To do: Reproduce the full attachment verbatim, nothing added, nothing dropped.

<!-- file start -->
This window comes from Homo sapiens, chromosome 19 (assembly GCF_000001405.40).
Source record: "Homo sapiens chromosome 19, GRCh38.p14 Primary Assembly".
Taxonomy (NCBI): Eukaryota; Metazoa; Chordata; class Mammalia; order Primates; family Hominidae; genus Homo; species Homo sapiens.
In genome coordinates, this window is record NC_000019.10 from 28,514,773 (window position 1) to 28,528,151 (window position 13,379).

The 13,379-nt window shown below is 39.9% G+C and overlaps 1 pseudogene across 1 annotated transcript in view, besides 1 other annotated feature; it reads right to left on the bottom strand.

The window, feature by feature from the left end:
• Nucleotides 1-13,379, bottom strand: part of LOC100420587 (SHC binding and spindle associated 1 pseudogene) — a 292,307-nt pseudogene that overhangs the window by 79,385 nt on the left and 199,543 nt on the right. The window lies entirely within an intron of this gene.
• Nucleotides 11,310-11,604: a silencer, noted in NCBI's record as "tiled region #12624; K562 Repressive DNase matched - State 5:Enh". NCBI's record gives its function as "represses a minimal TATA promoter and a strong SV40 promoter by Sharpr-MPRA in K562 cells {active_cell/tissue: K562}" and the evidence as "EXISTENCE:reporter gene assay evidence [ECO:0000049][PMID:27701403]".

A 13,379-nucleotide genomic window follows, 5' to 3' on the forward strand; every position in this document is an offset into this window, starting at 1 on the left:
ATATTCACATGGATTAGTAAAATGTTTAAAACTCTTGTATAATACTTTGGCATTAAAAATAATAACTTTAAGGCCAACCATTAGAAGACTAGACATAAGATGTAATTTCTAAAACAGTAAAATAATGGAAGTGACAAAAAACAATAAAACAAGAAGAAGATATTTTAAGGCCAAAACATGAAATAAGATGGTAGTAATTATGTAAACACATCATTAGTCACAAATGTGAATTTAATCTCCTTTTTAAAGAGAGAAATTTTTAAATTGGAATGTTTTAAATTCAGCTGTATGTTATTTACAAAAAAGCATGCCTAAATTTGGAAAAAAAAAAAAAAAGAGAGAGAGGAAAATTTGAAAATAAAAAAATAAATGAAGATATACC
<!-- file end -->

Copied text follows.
This window comes from Homo sapiens, chromosome 19 (assembly GCF_000001405.40).
Source record: "Homo sapiens chromosome 19, GRCh38.p14 Primary Assembly".
Taxonomy (NCBI): Eukaryota; Metazoa; Chordata; class Mammalia; order Primates; family Hominidae; genus Homo; species Homo sapiens.
In genome coordinates, this window is record NC_000019.10 from 28,514,773 (window position 1) to 28,528,151 (window position 13,379).

The 13,379-nt window shown below is 39.9% G+C and overlaps 1 pseudogene across 1 annotated transcript in view, besides 1 other annotated feature; it reads right to left on the bottom strand.

The window, feature by feature from the left end:
• Nucleotides 1-13,379, bottom strand: part of LOC100420587 (SHC binding and spindle associated 1 pseudogene) — a 292,307-nt pseudogene that overhangs the window by 79,385 nt on the left and 199,543 nt on the right. The window lies entirely within an intron of this gene.
• Nucleotides 11,310-11,604: a silencer, noted in NCBI's record as "tiled region #12624; K562 Repressive DNase matched - State 5:Enh". NCBI's record gives its function as "represses a minimal TATA promoter and a strong SV40 promoter by Sharpr-MPRA in K562 cells {active_cell/tissue: K562}" and the evidence as "EXISTENCE:reporter gene assay evidence [ECO:0000049][PMID:27701403]".

A 13,379-nucleotide genomic window follows, 5' to 3' on the forward strand; every position in this document is an offset into this window, starting at 1 on the left:
ATATTCACATGGATTAGTAAAATGTTTAAAACTCTTGTATAATACTTTGGCATTAAAAATAATAACTTTAAGGCCAACCATTAGAAGACTAGACATAAGATGTAATTTCTAAAACAGTAAAATAATGGAAGTGACAAAAAACAATAAAACAAGAAGAAGATATTTTAAGGCCAAAACATGAAATAAGATGGTAGTAATTATGTAAACACATCATTAGTCACAAATGTGAATTTAATCTCCTTTTTAAAGAGAGAAATTTTTAAATTGGAATGTTTTAAATTCAGCTGTATGTTATTTACAAAAAAGCATGCCTAAATTTGGAAAAAAAAAAAAAAAGAGAGAGAGGAAAATTTGAAAATAAAAAAATAAATGAAGATATACC